Thoma Bravo inks $2.8 billion deal for authentication company Ping Identity
Private equity firm Thoma Bravo announced Wednesday a $2.8 billion all-cash deal to buy Denver-based authentication software company Ping Identity and take it private.
Founded in 2002, Ping Identity’s software replaces traditional password authentication with technology that matches selfies to government issued IDs. Private equity firm Vista Equity Partners gained majority ownership of Ping in 2016 for $600 million and later took it public in September 2019. Currently, Vista Equity still owns close to 10% of the company’s shares.
Ping Identity missed second quarter analyst estimates, falling several million short in revenue at $72 million. Despite Ping’s market drop, Thoma Bravo agreed to pay a 63% premium over Tuesday’s closing share price, and will be paying $28.50 per share.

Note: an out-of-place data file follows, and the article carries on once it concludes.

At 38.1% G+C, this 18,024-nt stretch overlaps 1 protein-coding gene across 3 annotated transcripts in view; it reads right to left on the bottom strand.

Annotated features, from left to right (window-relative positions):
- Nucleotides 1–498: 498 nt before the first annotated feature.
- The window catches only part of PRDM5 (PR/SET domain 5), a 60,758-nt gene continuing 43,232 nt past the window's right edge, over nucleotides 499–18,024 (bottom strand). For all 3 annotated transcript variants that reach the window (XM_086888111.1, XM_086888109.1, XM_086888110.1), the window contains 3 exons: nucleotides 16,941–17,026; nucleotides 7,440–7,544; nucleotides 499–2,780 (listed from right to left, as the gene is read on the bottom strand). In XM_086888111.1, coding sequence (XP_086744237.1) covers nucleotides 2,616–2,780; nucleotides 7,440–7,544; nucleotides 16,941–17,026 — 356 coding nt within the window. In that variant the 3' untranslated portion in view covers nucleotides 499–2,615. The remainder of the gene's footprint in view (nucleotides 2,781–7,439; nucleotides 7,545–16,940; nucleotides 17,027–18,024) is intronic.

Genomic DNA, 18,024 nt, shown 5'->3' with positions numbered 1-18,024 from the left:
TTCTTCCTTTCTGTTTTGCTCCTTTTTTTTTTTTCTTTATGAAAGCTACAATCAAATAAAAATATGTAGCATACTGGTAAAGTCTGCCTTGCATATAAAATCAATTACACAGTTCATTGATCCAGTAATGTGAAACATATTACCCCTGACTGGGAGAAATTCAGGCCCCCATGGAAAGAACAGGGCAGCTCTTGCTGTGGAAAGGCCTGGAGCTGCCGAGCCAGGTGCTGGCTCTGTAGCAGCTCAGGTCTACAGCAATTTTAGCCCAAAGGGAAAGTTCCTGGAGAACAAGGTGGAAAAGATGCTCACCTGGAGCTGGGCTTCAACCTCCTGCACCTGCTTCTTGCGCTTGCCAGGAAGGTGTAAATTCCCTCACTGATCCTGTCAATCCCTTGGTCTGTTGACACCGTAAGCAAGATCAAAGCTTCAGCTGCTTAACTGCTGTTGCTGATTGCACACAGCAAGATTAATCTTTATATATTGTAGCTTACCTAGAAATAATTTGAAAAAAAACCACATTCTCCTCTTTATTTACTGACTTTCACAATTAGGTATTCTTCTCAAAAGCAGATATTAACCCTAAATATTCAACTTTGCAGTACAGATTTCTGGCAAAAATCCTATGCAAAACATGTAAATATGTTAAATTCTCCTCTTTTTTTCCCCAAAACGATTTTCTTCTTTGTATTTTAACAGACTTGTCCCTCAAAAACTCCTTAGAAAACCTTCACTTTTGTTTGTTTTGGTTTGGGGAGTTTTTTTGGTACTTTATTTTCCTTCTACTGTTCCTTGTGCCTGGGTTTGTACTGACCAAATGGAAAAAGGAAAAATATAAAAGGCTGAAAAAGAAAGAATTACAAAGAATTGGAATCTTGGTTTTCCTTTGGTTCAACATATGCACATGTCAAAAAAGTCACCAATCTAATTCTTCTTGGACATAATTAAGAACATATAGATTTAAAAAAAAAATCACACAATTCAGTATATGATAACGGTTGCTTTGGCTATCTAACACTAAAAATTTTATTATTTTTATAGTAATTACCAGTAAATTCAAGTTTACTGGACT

The deal is part of a trend of private equity firms buying out tech companies at a rapid rate, attracted by lower prices due to the toll of inflation and a slowing economy on tech giants.
Thoma Bravo has previously invested in around 25 security companies including AppOmni, Grayshift, and Illumio. Just this year the firm has acquired the business management company Anaplan for $10.4 billion; financial technology company Bottomline for $2.6 billion; and SaaS-based identity and access management company Sailpoint for $6.9 billion.
Subject to customary closing conditions, the deal is expected to close in the fourth quarter of 2022 and the company will no longer be listed on the New York Stock exchange, according to the press release.